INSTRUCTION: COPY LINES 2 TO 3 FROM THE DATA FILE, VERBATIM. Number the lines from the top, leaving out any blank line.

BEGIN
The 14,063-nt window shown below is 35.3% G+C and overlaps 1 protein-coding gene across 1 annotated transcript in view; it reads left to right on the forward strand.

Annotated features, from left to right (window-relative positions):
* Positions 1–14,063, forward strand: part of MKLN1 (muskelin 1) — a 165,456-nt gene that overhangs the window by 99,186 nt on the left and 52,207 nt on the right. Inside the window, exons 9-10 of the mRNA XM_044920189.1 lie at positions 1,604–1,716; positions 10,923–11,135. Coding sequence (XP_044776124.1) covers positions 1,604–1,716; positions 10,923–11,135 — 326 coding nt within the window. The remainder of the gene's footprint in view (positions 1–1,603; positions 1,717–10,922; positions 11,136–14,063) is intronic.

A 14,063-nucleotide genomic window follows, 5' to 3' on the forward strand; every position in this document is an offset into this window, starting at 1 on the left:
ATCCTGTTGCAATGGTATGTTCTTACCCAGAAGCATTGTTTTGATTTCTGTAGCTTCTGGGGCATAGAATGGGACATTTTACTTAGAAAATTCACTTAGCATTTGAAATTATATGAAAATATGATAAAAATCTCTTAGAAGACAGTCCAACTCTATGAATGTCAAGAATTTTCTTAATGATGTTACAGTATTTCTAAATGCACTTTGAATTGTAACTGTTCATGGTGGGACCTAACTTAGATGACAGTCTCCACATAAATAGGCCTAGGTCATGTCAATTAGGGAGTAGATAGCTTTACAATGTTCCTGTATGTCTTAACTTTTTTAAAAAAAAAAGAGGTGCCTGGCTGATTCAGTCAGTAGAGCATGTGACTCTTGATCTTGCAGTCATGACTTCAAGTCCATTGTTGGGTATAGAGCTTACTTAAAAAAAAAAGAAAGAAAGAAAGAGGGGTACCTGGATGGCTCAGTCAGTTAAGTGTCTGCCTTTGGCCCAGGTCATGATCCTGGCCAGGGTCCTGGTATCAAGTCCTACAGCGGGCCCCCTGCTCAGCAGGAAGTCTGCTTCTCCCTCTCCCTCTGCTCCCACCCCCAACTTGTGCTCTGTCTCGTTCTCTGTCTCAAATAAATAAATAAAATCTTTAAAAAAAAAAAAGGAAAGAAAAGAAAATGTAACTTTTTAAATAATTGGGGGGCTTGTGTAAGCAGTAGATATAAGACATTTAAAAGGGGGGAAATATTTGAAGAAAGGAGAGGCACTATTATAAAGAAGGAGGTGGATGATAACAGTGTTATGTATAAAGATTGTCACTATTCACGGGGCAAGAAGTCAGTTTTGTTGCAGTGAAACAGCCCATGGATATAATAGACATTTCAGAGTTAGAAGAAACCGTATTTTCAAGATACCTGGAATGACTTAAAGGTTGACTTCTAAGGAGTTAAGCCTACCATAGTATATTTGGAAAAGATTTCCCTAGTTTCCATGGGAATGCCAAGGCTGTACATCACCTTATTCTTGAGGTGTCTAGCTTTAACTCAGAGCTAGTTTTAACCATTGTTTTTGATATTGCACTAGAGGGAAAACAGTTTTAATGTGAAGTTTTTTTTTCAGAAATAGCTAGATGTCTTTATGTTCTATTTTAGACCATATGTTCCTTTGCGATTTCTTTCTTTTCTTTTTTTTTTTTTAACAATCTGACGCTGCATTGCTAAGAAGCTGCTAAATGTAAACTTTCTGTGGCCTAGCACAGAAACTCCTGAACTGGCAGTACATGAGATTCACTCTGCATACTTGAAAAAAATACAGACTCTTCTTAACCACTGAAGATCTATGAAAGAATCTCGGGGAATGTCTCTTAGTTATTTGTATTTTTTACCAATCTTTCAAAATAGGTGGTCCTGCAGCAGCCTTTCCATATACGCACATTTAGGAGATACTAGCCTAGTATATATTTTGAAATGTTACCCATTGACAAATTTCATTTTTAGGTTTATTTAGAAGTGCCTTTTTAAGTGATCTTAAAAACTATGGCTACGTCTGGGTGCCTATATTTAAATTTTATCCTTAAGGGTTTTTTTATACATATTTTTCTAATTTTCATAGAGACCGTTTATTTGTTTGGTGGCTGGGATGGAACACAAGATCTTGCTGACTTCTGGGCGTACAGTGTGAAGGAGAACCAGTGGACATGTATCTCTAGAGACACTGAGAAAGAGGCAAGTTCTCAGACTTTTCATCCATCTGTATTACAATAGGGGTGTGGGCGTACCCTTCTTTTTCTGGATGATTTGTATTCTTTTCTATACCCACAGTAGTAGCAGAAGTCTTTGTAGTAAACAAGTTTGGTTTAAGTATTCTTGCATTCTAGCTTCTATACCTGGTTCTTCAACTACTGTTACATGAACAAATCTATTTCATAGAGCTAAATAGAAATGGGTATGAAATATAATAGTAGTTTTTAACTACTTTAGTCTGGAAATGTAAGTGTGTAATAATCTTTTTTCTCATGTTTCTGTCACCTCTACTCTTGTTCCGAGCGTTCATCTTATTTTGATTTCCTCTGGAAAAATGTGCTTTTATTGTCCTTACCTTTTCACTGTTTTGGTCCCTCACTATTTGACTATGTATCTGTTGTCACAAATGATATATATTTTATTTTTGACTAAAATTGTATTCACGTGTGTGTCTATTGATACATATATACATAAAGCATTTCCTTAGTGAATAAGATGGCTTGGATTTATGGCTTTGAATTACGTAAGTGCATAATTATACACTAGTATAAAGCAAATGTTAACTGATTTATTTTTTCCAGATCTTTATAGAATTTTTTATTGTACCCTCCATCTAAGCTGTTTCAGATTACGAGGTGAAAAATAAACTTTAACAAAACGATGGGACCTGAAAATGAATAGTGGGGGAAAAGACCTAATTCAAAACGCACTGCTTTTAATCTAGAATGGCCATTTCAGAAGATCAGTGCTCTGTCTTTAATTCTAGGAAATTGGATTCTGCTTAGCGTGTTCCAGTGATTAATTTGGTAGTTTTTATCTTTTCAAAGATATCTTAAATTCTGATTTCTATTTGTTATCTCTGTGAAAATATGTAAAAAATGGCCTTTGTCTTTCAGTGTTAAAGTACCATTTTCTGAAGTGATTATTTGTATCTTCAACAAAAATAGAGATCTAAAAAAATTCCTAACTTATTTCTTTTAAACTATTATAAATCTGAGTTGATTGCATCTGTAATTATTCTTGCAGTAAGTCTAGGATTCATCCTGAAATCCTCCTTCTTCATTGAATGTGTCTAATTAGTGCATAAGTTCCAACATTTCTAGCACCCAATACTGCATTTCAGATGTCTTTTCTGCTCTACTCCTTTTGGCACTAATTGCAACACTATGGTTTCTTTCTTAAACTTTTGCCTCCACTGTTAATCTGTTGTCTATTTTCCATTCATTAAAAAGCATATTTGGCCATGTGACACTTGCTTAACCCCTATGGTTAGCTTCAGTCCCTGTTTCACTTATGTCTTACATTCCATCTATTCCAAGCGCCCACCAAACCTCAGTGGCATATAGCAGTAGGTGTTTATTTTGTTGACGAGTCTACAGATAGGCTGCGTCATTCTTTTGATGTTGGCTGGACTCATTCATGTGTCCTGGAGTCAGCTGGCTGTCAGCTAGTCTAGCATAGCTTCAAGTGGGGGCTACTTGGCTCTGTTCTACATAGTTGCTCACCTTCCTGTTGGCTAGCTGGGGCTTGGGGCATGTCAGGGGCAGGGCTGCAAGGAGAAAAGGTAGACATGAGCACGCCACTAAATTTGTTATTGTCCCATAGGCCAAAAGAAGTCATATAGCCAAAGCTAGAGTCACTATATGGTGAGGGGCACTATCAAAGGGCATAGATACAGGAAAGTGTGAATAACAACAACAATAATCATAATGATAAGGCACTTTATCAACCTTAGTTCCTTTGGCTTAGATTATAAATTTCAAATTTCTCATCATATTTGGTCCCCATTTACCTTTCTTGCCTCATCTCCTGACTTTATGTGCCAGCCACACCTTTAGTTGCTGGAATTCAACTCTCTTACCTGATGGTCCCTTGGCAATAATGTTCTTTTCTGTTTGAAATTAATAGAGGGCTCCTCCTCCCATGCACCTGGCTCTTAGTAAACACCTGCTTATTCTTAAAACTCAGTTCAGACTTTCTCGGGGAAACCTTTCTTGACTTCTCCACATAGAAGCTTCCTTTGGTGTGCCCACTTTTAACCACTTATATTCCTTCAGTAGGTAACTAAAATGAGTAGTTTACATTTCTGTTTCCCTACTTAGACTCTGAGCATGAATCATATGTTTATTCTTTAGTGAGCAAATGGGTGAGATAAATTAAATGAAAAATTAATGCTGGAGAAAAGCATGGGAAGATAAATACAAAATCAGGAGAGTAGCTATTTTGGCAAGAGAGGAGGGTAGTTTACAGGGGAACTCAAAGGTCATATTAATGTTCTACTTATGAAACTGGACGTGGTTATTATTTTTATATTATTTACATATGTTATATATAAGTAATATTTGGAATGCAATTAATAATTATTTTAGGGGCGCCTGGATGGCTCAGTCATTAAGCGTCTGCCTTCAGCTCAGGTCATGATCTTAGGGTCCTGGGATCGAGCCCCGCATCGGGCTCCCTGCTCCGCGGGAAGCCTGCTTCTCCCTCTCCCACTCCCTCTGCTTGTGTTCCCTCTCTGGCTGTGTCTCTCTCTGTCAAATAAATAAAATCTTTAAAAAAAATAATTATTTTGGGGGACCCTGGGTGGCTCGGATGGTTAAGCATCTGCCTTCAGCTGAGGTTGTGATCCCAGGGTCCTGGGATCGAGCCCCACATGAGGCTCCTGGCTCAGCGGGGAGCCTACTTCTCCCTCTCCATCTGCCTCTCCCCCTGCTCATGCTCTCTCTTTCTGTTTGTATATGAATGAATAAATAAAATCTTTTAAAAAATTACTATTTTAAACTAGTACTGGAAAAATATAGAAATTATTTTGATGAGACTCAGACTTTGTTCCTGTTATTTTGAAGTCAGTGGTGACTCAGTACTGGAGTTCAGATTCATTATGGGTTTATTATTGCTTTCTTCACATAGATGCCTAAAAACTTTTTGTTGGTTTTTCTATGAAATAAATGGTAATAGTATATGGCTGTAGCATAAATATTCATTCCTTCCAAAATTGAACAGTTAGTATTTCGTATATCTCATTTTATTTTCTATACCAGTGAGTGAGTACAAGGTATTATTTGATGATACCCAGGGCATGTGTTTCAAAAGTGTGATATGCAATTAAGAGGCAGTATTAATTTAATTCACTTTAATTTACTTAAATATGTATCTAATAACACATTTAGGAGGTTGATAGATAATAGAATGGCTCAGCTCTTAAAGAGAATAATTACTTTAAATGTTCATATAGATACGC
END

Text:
Annotated features, from left to right (window-relative positions):
* Positions 1–14,063, forward strand: part of MKLN1 (muskelin 1) — a 165,456-nt gene that overhangs the window by 99,186 nt on the left and 52,207 nt on the right. Inside the window, exons 9-10 of the mRNA XM_044920189.1 lie at positions 1,604–1,716; positions 10,923–11,135. Coding sequence (XP_044776124.1) covers positions 1,604–1,716; positions 10,923–11,135 — 326 coding nt within the window. The remainder of the gene's footprint in view (positions 1–1,603; positions 1,717–10,922; positions 11,136–14,063) is intronic.